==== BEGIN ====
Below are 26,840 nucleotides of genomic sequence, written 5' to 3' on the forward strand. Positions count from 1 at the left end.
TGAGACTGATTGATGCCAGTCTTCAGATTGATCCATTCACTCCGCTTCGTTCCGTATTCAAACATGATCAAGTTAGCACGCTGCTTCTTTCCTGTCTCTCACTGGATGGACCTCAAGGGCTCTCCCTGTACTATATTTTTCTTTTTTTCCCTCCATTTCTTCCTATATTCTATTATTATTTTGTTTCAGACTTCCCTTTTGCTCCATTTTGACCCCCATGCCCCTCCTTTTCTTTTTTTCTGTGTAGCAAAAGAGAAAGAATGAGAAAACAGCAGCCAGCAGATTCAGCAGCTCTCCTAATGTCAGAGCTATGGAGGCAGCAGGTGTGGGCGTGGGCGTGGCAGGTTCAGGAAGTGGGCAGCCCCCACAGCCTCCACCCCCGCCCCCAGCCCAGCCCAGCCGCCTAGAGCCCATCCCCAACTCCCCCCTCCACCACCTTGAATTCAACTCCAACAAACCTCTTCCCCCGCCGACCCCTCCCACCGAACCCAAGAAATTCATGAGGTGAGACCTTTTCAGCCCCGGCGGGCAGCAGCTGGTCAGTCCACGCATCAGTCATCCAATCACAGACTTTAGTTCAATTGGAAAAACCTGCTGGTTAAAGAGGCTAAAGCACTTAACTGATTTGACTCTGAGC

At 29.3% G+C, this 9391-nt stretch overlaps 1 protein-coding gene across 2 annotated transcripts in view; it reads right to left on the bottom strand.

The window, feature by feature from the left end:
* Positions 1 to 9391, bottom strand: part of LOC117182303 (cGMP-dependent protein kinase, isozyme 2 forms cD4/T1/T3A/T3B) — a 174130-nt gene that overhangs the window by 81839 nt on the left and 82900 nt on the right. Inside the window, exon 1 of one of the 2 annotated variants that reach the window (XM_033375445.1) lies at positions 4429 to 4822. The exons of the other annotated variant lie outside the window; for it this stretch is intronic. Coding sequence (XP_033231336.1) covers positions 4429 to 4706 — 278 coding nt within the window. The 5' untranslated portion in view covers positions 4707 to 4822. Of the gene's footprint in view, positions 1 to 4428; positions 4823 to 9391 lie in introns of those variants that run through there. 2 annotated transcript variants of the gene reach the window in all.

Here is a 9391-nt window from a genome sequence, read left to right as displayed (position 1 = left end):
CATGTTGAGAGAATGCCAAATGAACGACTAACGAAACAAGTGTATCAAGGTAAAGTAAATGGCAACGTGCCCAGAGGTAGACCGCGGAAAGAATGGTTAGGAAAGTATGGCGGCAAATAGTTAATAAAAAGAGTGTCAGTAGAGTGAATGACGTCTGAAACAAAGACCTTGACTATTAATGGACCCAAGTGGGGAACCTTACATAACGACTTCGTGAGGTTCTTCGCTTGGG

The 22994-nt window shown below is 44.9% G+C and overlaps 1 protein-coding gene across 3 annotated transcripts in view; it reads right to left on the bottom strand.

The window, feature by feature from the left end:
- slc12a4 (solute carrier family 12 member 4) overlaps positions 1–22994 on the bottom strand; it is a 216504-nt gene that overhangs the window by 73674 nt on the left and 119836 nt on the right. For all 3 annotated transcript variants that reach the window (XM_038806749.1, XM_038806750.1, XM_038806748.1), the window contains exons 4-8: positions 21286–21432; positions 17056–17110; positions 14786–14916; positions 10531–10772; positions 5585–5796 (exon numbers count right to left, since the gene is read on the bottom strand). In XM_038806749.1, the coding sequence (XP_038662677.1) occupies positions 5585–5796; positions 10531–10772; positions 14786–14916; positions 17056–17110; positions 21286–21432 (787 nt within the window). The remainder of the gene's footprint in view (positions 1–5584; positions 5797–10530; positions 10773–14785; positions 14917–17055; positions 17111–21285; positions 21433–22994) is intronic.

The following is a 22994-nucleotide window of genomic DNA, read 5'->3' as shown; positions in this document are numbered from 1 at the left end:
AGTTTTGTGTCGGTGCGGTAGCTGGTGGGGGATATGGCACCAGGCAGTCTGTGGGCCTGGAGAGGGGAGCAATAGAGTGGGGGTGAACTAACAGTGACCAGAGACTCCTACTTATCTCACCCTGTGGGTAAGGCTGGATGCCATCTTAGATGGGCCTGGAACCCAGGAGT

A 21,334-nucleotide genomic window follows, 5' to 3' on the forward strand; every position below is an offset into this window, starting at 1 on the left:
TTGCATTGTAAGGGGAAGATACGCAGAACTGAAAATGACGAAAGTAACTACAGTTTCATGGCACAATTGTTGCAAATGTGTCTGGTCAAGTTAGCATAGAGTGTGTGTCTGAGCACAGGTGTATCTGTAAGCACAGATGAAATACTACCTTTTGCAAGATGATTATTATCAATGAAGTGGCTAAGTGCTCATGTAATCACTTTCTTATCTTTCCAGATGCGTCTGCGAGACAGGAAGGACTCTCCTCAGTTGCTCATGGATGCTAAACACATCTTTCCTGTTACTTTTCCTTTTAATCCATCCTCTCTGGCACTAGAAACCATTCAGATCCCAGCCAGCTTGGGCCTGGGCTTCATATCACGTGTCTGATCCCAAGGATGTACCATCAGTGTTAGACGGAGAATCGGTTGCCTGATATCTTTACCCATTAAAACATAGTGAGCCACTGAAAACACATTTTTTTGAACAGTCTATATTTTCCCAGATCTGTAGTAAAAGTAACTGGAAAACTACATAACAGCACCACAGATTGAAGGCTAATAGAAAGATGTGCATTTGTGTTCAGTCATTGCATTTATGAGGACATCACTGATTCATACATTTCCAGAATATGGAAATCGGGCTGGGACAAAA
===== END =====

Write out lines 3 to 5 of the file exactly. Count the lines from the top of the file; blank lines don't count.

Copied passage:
At 29.3% G+C, this 9391-nt stretch overlaps 1 protein-coding gene across 2 annotated transcripts in view; it reads right to left on the bottom strand.

The window, feature by feature from the left end:
* Positions 1 to 9391, bottom strand: part of LOC117182303 (cGMP-dependent protein kinase, isozyme 2 forms cD4/T1/T3A/T3B) — a 174130-nt gene that overhangs the window by 81839 nt on the left and 82900 nt on the right. Inside the window, exon 1 of one of the 2 annotated variants that reach the window (XM_033375445.1) lies at positions 4429 to 4822. The exons of the other annotated variant lie outside the window; for it this stretch is intronic. Coding sequence (XP_033231336.1) covers positions 4429 to 4706 — 278 coding nt within the window. The 5' untranslated portion in view covers positions 4707 to 4822. Of the gene's footprint in view, positions 1 to 4428; positions 4823 to 9391 lie in introns of those variants that run through there. 2 annotated transcript variants of the gene reach the window in all.